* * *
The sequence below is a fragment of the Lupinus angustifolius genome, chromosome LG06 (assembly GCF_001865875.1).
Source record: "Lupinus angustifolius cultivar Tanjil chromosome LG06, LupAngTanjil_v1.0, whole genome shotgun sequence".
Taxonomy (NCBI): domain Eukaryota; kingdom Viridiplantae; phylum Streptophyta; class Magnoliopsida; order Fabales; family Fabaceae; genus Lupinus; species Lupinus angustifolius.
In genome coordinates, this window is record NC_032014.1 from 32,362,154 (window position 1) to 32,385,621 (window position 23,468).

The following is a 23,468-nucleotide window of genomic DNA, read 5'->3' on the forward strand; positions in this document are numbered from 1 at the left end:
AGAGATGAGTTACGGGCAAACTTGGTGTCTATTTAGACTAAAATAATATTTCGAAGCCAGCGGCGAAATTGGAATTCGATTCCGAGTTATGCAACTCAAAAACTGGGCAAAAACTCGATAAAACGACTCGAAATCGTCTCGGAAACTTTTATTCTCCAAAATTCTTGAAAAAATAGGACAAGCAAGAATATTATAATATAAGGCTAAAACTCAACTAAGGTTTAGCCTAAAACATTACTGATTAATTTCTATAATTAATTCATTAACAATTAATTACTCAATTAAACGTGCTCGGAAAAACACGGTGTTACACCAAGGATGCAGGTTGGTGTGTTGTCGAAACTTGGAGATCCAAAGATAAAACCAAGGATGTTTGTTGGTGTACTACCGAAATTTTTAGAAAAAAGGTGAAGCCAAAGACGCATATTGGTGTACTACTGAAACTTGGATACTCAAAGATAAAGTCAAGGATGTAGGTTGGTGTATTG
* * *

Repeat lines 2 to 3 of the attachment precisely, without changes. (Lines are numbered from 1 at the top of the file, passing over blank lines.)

Source record: "Lupinus angustifolius cultivar Tanjil chromosome LG06, LupAngTanjil_v1.0, whole genome shotgun sequence".
Taxonomy (NCBI): domain Eukaryota; kingdom Viridiplantae; phylum Streptophyta; class Magnoliopsida; order Fabales; family Fabaceae; genus Lupinus; species Lupinus angustifolius.